During the past year, the United Nations’ chief relief agency has routinely withheld from the public vital details of the Bashar al-Assad regime’s systematic campaign to block humanitarian assistance to Syrian civilians. This silence has infuriated human rights advocates, who believe that greater public exposure of Assad’s actions would increase political pressure on the Syrian government to allow the international community to help hundreds of thousands of ordinary Syrians who are trapped in the line of fire.
Instead, the U.N. Office for the Coordination of Humanitarian Affairs (OCHA) — which oversees international relief efforts in Syria — has relied on low-key, behind-the-scenes diplomacy to quietly persuade the Syrian regime to open the aid floodgates. So far, critics say, the strategy has been ineffective. Worse, it provides a measure of political cover to the Assad regime as it carries out mass starvation and slaughter, these critics contend.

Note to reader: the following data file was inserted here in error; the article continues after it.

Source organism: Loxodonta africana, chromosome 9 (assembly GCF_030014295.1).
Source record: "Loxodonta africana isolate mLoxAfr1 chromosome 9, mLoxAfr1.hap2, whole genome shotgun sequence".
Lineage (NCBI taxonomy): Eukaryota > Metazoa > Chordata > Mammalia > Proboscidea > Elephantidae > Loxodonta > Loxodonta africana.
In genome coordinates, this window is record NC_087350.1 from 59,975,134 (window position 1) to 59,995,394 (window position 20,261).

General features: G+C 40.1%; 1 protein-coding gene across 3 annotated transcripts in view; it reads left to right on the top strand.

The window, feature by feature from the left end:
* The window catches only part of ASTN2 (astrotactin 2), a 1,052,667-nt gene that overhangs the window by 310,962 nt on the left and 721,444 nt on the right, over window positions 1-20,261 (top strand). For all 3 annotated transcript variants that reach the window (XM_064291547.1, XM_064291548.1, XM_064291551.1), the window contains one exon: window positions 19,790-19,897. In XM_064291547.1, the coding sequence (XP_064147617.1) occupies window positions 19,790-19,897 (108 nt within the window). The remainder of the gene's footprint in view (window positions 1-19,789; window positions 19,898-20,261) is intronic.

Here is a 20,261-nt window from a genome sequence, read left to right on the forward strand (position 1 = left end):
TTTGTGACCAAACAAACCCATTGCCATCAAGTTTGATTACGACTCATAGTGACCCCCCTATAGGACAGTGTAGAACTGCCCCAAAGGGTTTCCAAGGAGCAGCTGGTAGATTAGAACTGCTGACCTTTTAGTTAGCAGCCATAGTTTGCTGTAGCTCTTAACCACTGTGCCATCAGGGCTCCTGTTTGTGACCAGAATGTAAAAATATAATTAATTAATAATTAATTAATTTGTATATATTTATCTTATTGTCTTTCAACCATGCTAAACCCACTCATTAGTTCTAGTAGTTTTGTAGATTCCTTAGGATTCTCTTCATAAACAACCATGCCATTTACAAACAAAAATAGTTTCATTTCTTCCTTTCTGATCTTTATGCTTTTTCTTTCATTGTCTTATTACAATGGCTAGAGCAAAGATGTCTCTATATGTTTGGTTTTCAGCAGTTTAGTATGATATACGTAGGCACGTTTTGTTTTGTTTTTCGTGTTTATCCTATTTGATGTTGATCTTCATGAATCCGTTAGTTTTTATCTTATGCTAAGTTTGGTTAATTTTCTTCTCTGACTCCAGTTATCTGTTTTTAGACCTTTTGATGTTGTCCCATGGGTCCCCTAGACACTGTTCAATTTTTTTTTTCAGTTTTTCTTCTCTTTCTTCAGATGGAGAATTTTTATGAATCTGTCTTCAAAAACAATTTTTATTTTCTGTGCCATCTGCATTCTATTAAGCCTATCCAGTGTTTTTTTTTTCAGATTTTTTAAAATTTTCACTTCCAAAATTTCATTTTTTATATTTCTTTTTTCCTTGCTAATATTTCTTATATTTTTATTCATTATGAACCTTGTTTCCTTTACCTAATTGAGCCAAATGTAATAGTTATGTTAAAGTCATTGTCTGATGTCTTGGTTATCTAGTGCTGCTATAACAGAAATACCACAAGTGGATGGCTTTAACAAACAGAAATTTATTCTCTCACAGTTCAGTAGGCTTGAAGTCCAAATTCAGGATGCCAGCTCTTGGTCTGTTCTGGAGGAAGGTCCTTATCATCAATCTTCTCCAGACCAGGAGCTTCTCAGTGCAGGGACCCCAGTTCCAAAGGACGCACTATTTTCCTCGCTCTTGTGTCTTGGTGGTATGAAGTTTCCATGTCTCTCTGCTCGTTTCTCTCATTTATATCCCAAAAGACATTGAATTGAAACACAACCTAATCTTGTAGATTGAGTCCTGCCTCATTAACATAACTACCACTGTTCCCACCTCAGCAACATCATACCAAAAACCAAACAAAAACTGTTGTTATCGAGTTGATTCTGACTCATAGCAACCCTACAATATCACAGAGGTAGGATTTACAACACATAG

The U.N. “should be much more willing to point the finger at the Syrian government when they are responsible for vast blockages of aid. They haven’t said enough about who is responsible for violations and the character of those violations,” said Peggy Hicks, the head of advocacy for Human Rights Watch. “There is always a balancing act, but we have been concerned that the U.N. has been reluctant to recognize the limits of working behind the scenes.”